Year in review: Sporting names to watch in 2021

Twelve months ago, the sporting world was bracing for an Olympic year, with all the world records and upsets that come with that spectacular five-ring circus.

No one was predicting what we got instead.

This year tested sport to its limit, with events cancelled around the world, careers ending prematurely and everyone taking stock in the face of COVID-19.

But there were some who used 2020 as a springboard for their sporting ambitions.

Caleb Clarke, Will Jordan, Liam Lawson and Kyle Jamieson exploded onto the national and international stage.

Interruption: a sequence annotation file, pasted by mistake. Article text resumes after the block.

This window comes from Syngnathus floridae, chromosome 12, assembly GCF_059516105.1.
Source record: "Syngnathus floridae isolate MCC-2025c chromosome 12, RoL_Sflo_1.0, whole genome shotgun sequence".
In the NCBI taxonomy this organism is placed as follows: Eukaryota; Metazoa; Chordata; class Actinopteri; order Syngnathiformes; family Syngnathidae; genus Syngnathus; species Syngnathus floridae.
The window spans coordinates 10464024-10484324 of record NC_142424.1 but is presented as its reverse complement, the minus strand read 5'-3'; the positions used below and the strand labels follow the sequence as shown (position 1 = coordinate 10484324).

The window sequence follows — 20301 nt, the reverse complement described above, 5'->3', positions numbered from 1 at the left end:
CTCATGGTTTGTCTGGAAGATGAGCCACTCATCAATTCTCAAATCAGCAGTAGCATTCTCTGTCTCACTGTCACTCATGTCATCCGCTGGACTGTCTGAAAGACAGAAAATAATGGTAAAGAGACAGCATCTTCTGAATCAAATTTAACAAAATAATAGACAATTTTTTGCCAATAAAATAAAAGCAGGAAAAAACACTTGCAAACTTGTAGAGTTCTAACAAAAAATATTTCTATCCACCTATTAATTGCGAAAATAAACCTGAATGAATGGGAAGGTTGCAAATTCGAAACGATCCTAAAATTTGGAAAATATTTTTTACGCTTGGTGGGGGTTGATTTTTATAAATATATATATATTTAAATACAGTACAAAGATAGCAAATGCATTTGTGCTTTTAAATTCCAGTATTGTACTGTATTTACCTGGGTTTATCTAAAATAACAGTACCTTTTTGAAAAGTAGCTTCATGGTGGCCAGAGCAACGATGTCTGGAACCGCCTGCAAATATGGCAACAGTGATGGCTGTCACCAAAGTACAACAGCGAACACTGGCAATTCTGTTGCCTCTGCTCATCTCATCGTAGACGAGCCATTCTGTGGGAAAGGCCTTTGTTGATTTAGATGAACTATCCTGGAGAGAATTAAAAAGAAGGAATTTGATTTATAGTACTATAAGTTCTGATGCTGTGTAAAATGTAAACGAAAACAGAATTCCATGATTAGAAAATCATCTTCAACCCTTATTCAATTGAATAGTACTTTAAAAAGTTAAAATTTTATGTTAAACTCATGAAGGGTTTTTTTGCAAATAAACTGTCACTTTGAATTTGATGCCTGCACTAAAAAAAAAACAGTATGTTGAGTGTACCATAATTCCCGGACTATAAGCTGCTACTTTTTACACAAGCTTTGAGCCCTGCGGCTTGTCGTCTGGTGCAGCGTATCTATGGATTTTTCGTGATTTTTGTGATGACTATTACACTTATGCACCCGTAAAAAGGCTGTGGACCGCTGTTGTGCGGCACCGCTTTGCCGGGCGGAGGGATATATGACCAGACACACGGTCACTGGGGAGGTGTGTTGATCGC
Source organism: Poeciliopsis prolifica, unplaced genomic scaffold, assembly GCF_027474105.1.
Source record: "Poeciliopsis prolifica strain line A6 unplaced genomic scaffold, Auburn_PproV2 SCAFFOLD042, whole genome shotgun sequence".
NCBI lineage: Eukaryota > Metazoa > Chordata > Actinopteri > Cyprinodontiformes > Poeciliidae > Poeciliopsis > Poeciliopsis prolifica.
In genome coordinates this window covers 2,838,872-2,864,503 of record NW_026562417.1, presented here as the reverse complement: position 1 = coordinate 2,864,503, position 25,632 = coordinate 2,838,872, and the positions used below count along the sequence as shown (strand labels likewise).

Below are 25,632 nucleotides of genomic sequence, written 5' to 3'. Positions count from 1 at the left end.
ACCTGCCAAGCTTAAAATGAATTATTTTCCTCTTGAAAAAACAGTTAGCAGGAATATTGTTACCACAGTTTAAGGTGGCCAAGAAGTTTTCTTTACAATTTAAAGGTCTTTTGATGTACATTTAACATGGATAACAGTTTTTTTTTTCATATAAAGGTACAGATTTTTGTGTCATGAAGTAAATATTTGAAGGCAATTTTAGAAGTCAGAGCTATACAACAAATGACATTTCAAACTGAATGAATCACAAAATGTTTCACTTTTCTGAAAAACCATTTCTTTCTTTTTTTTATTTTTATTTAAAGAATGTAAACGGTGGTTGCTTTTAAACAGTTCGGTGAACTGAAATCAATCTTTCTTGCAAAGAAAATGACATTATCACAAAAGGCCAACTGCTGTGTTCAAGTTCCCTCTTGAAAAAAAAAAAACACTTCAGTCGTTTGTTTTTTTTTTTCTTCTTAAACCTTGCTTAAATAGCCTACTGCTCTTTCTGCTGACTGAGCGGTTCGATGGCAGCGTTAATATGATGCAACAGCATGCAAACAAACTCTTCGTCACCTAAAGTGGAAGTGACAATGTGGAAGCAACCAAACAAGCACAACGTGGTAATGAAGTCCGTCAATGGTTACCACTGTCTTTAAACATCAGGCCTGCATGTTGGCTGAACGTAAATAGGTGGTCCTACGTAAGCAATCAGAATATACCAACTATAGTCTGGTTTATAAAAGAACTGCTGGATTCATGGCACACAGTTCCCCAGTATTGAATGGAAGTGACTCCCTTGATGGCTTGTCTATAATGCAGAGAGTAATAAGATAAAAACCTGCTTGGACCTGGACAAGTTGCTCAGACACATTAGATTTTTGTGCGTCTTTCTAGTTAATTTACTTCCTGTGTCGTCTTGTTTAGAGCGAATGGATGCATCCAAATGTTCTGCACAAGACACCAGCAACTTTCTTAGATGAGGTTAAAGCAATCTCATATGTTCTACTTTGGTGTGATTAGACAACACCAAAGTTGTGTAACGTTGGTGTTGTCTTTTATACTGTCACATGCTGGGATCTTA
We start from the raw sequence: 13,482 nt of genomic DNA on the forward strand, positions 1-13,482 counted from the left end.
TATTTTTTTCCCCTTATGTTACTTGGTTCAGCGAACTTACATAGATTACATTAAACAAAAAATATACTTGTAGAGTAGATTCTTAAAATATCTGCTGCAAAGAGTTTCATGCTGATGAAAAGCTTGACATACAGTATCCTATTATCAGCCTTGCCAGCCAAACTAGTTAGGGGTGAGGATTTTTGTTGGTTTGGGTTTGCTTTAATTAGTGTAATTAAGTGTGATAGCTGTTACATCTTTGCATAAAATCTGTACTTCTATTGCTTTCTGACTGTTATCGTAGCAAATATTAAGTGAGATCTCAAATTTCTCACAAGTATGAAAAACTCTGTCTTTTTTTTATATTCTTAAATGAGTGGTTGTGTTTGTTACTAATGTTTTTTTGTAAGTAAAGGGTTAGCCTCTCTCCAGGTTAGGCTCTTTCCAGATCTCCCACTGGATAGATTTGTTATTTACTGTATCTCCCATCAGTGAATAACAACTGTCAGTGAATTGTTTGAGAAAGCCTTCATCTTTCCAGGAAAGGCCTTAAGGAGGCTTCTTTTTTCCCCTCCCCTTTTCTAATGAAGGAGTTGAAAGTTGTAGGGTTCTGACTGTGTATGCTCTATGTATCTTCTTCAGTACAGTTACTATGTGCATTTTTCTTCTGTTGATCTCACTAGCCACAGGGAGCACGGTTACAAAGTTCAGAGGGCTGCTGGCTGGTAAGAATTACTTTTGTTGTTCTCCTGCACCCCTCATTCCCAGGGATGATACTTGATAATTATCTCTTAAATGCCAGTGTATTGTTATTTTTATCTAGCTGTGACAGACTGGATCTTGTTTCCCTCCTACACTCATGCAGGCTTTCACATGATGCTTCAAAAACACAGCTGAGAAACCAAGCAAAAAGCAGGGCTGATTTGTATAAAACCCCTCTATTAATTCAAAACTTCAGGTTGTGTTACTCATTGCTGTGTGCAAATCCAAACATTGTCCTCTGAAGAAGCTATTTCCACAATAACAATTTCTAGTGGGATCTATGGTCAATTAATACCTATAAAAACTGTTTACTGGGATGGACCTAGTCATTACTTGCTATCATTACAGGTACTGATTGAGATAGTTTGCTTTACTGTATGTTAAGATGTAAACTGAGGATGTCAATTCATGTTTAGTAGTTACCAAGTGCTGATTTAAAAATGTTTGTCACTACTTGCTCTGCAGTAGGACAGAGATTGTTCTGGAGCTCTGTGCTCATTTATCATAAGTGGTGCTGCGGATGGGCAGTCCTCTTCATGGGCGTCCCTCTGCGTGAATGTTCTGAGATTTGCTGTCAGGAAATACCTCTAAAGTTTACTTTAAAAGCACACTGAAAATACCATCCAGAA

What will 2021 bring? Newshub's so-called sporting experts stare into the crystal ball and predict names that could make their mark.

Rachin Ravindra

Luke Robinson, Newshub sports reporter

The 21-year-old has made his way through the cricketing ranks over the last year or so, and after two centuries for the NZA side, he is poised to make his name at the highest level in 2021.

With Tom Blundell far from established at the top of the Blackcaps test lineup, Ravindra is a prime candidate to be the long-term solution to fix that problem. He is also a viable contender in limited overs cricket, with his handy left arm spin providing a genuine sixth bowling option.

Ravindra is Daniel Vettori 2.0.

Peter Umaga-Jensen

William Hewett, Newshub online sports producer

After breakthrough performances in Super Rugby Aotearoa, Peter Umaga-Jensen is ready to explode in 2021.